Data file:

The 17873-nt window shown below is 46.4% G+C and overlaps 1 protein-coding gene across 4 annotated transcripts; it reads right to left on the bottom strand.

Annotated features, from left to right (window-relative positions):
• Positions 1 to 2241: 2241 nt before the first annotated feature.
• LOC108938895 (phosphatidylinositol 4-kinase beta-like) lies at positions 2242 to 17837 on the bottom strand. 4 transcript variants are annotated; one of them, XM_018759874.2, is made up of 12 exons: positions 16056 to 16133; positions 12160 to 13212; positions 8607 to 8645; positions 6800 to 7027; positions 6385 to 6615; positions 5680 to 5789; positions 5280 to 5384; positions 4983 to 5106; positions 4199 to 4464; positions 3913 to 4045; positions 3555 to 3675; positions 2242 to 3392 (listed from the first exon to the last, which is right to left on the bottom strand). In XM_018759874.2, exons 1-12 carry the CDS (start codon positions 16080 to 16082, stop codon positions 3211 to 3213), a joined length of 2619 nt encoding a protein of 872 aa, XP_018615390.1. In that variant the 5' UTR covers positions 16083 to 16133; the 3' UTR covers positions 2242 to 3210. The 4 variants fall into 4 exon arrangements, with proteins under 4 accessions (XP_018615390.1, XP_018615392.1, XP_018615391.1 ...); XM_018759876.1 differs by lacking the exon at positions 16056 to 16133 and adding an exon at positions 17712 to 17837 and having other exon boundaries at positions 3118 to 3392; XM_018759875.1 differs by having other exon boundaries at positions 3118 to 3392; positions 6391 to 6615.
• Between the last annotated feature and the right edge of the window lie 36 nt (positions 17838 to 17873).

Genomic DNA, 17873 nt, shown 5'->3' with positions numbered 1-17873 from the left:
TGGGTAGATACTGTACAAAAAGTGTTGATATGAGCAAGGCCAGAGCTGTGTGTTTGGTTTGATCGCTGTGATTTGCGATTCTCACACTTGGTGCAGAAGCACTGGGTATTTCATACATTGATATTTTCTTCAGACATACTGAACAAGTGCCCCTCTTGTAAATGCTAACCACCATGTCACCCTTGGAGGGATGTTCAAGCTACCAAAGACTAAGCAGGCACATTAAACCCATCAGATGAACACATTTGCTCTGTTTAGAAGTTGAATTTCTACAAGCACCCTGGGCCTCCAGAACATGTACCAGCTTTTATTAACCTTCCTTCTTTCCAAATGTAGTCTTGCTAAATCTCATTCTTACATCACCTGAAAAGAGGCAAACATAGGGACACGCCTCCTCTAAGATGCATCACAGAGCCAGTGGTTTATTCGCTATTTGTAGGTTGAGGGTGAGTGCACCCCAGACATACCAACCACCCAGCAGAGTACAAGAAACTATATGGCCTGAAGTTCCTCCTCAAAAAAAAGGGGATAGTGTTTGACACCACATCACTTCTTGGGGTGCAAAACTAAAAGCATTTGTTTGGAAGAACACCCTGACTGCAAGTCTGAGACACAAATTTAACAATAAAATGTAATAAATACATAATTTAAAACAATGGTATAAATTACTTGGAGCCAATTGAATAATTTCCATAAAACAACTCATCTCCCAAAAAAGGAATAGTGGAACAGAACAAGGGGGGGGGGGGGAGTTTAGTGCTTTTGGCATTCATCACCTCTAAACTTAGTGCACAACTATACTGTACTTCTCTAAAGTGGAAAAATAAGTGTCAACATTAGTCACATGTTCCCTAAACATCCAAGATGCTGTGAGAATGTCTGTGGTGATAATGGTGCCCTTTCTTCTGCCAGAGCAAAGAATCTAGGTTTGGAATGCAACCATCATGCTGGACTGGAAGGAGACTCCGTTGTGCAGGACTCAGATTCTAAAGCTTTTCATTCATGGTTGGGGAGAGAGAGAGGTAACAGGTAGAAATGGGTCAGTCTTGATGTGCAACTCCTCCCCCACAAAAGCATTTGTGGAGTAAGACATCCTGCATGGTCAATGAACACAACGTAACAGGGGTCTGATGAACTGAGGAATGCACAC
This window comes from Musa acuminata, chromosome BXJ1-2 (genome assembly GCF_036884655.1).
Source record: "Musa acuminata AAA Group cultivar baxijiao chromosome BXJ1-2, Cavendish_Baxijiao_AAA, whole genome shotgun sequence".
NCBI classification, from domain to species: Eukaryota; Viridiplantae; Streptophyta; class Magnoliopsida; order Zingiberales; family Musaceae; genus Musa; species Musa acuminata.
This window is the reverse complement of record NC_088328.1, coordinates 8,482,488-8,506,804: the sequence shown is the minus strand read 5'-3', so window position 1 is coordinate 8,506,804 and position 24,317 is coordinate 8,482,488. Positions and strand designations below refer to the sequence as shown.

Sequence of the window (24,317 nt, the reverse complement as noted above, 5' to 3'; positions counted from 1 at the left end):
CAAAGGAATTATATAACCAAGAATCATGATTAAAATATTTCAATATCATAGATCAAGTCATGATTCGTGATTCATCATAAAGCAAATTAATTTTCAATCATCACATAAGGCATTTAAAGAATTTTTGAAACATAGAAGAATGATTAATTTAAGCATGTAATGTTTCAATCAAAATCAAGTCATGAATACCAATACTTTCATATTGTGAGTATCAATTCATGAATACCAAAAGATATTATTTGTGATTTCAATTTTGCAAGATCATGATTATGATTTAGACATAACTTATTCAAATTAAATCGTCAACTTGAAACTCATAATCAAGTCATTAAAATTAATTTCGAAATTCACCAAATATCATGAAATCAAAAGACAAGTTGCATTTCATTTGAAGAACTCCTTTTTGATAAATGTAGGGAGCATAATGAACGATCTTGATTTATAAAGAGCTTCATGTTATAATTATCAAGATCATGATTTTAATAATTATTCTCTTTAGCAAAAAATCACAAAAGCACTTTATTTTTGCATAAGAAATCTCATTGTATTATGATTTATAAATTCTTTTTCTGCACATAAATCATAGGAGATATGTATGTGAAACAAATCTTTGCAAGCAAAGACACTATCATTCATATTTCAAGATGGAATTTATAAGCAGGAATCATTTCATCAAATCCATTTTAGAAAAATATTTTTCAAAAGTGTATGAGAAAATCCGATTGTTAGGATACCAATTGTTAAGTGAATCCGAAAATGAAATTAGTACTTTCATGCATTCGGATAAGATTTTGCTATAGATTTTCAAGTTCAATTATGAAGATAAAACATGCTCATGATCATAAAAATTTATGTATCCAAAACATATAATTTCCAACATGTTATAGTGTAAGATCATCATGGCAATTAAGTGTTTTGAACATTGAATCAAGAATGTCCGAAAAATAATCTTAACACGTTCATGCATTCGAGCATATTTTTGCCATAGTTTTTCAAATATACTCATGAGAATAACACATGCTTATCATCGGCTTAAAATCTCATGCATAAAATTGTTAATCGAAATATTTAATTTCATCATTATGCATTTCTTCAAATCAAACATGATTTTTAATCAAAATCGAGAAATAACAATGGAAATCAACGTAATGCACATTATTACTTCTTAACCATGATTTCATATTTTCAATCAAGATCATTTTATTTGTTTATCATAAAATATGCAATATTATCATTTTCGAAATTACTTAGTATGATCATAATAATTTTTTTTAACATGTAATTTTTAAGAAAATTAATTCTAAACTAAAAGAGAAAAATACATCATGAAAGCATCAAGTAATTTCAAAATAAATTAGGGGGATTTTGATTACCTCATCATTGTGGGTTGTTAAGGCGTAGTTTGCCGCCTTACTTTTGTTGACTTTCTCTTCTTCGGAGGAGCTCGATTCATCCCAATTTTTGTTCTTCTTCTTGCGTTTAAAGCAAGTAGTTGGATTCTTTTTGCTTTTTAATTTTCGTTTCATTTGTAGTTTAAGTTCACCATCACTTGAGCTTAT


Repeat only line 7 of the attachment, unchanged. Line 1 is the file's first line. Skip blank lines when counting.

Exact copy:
TGGGTAGATACTGTACAAAAAGTGTTGATATGAGCAAGGCCAGAGCTGTGTGTTTGGTTTGATCGCTGTGATTTGCGATTCTCACACTTGGTGCAGAAGCACTGGGTATTTCATACATTGATATTTTCTTCAGACATACTGAACAAGTGCCCCTCTTGTAAATGCTAACCACCATGTCACCCTTGGAGGGATGTTCAAGCTACCAAAGACTAAGCAGGCACATTAAACCCATCAGATGAACACATTTGCTCTGTTTAGAAGTTGAATTTCTACAAGCACCCTGGGCCTCCAGAACATGTACCAGCTTTTATTAACCTTCCTTCTTTCCAAATGTAGTCTTGCTAAATCTCATTCTTACATCACCTGAAAAGAGGCAAACATAGGGACACGCCTCCTCTAAGATGCATCACAGAGCCAGTGGTTTATTCGCTATTTGTAGGTTGAGGGTGAGTGCACCCCAGACATACCAACCACCCAGCAGAGTACAAGAAACTATATGGCCTGAAGTTCCTCCTCAAAAAAAAGGGGATAGTGTTTGACACCACATCACTTCTTGGGGTGCAAAACTAAAAGCATTTGTTTGGAAGAACACCCTGACTGCAAGTCTGAGACACAAATTTAACAATAAAATGTAATAAATACATAATTTAAAACAATGGTATAAATTACTTGGAGCCAATTGAATAATTTCCATAAAACAACTCATCTCCCAAAAAAGGAATAGTGGAACAGAACAAGGGGGGGGGGGGGAGTTTAGTGCTTTTGGCATTCATCACCTCTAAACTTAGTGCACAACTATACTGTACTTCTCTAAAGTGGAAAAATAAGTGTCAACATTAGTCACATGTTCCCTAAACATCCAAGATGCTGTGAGAATGTCTGTGGTGATAATGGTGCCCTTTCTTCTGCCAGAGCAAAGAATCTAGGTTTGGAATGCAACCATCATGCTGGACTGGAAGGAGACTCCGTTGTGCAGGACTCAGATTCTAAAGCTTTTCATTCATGGTTGGGGAGAGAGAGAGGTAACAGGTAGAAATGGGTCAGTCTTGATGTGCAACTCCTCCCCCACAAAAGCATTTGTGGAGTAAGACATCCTGCATGGTCAATGAACACAACGTAACAGGGGTCTGATGAACTGAGGAATGCACAC